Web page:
However, it would be dumb to ignore the musicianship and talent that this musician possesses. Speaking of this album’s production, it’s nothing short of spectacular (and let’s not forget how important production is in this genre). Definitely not over or underproduced, it’s clear that Stringsskald’s almost fifteen years of experience in the genre have served him well. It’s easy to see that “they” got the sound they were looking for. As is the case for all the masters of the black arts, Walknut know how to make a ten minute song dreamy, melancholic and properly structured, as opposed to botchy, repetitive, redundant and boring. Also, it’s interesting to note that out the entire 42 minutes on this album, only the opener Hrimfaxi features ambient sounds. Other than that, it’s pretty much black metal from top to bottom.

Overall, this is a perfectly executed album, with stellar production and appealing song structures. The only thing one could accuse Walknut of is their similarities to Burzum. But, as most fans of black metal will tell you, Varg’s music has touched the hearts of thousands of musicians, and this influence is still going strong in today’s black metal. For the hundreds of band that suck as worshipping Burzum, Walknut do it right. It also goes without saying that if you were never a fan of Burzum, then you won’t even enjoy this album. But for anyone who can appreciate what Burzum has done and can appreciate this type of honesty without compromise, then I highly recommend this album.

Slough Feg – The Animal Spirits

October 18, 2010 § Leave a comment

Full-length, Profound Lore, 2010

Slough Feg is one of those very few bands whose entire discography I would recommend. I’ve been a huge fan of these guys since 2005’s Atavism, and I haven’t looked back since. Their 2007 opus Hardworlder was one of my favourite albums to come out that year, and it’s still ranked among my favourite albums of all time.  2009’s Ape Uprising saw the band take a more doom metal approach to their music, and even though a little different, it still had Slough Feg written all over it. All this to say, if you haven’t heard this band yet, you need to check out everything from their self-titled debut to this very album, in no particular order.

This album is definitely ressembles Hardworlder more than Ape Uprising, which isn’t necessarily a bad thing. Slough Feg keep on being the bringers of pure riffs, these very riffs that have been used countless times throughout heavy metal history, but somehow Slough Feg still manage to make everything work without sounding redundant, or even worse yet, unoriginal. Fans of Slough Feg will definitely find this album highly enjoyable (and some have already begun declaring this offering the album of the year) even though it isn’t groundbreaking per se.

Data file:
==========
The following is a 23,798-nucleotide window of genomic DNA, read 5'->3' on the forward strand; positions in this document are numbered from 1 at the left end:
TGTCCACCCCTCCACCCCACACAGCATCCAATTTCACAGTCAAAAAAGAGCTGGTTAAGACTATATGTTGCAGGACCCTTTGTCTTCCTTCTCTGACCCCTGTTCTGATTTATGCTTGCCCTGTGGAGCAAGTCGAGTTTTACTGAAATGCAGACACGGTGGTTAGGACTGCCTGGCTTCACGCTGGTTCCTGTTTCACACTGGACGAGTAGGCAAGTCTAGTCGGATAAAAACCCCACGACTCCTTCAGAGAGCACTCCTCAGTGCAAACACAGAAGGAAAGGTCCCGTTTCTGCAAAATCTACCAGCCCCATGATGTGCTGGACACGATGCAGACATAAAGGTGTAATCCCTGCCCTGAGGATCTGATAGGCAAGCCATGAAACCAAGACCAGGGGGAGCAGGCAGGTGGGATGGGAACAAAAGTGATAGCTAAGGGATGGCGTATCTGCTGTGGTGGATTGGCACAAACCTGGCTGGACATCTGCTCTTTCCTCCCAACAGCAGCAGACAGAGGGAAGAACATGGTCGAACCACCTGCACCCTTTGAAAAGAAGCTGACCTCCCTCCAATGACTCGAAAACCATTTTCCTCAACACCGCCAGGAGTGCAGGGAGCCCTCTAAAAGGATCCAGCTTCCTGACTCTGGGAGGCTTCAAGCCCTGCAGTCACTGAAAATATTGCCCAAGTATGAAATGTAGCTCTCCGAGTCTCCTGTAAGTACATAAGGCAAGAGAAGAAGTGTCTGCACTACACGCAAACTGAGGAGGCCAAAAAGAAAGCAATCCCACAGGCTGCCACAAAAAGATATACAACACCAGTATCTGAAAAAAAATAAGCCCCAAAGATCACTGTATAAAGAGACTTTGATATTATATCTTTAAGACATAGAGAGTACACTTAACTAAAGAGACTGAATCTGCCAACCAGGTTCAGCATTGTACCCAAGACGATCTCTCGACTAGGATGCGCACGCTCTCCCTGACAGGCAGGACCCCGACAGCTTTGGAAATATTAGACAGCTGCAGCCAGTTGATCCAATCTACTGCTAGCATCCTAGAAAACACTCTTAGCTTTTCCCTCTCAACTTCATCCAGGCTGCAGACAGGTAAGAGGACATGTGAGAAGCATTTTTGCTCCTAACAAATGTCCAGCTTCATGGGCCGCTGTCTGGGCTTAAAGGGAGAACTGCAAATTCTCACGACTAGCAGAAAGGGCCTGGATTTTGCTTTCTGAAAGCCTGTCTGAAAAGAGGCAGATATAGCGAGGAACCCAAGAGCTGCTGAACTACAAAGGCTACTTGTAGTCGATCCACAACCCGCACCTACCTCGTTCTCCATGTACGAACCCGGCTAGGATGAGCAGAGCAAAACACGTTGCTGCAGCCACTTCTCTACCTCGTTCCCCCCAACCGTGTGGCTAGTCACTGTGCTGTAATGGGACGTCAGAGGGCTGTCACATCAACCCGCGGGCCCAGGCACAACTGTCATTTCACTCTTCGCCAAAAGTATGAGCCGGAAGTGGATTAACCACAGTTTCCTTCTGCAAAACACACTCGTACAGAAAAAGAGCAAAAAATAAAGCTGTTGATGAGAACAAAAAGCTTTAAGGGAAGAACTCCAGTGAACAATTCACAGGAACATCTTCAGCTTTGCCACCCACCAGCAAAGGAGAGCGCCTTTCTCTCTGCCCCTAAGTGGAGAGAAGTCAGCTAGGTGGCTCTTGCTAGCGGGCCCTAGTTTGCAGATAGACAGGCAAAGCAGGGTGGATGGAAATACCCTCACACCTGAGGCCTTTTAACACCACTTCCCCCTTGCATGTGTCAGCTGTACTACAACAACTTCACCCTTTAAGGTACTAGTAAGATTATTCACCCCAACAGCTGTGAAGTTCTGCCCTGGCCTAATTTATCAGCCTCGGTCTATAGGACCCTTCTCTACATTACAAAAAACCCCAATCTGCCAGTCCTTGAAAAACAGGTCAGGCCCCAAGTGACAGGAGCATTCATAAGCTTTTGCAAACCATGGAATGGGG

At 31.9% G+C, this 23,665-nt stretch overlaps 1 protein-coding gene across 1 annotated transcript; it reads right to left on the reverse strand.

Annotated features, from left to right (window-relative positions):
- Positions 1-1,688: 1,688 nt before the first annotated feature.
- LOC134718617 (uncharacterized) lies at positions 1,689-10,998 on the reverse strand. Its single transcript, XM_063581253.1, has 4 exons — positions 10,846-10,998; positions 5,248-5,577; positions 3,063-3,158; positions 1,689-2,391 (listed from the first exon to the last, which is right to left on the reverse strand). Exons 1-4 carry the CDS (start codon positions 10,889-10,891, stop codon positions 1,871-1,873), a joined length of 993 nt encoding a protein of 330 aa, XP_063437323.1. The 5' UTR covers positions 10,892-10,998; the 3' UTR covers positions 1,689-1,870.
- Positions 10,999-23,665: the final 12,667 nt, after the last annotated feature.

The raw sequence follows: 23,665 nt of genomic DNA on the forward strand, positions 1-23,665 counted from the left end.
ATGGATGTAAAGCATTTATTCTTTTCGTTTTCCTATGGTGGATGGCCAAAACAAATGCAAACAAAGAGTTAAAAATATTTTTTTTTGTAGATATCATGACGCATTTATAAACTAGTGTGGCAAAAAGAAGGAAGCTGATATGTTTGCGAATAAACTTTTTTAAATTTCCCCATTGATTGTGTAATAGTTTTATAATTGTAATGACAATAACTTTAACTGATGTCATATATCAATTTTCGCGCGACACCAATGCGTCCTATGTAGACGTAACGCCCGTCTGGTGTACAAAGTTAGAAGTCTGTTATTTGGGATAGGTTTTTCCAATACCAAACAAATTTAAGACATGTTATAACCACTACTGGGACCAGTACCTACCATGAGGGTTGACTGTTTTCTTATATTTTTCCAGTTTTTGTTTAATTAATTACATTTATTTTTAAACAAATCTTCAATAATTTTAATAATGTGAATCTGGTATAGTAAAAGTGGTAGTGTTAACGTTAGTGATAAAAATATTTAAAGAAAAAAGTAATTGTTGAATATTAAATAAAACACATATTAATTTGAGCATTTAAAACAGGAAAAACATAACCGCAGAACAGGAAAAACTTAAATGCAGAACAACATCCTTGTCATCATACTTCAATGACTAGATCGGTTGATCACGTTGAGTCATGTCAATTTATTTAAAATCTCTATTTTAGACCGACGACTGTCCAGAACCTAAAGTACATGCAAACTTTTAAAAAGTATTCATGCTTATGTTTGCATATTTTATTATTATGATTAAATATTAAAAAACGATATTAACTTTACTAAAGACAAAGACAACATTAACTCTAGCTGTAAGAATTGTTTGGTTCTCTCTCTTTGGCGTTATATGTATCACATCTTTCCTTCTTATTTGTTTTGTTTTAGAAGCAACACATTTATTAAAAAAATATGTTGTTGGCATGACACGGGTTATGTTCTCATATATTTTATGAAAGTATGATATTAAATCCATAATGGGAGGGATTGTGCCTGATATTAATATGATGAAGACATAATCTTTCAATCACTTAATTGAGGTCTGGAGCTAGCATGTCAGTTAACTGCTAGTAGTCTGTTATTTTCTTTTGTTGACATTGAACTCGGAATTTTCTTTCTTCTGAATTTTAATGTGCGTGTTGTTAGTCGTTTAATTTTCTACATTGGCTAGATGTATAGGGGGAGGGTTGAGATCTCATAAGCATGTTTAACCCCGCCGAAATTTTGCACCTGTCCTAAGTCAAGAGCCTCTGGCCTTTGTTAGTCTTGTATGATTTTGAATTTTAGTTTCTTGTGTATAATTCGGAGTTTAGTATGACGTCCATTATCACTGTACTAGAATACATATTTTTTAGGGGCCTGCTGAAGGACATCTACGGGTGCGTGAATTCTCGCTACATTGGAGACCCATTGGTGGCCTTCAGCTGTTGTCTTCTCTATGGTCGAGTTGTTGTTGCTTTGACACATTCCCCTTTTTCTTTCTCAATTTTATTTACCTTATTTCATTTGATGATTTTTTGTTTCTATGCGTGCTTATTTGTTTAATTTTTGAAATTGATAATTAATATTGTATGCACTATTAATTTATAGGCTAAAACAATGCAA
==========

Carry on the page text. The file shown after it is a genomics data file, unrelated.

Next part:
However, to me, this album seems like it’s done its time after ten listens or so. I don’t know if it’s because it’s their eight full-length record or because after all these years, I have truly heard these kinds of riffs too many times. As I said earlier, Hardworlder was one of my favourite albums of 2007 and I have listened to it countless times. This album, on the other hand, doesn’t seem to me like it has that timeless quality to it. Yes, it has all the makings of a great Slough Feg album:  stellar production, very competent songwriting and the same old vocals we’ve come to expect. But there’s a little something that makes me a little uninterested after a handful of listens. Whatever it is, it’s still a great album, by a great band. Has it fully lived up to my expectations? No, but in my heart I don’t know if anything will ever truly surpass the greatness that was Hardworlder.

Still, this is a great album by a great band. It’s definitely nothing less than you would except from a Slough Feg album, even though like I previously stated, there’s a little something about it that doesn’t scream “album of the year” to me. However, as this breed of heavy metal is very hard to come by, especially in 2010, any fans of heavy metal owe it to themselves to check this album out. Oh, and the final track, Tactical Air War, features none other than Bob Wright from Brocas Helm, so…yeah.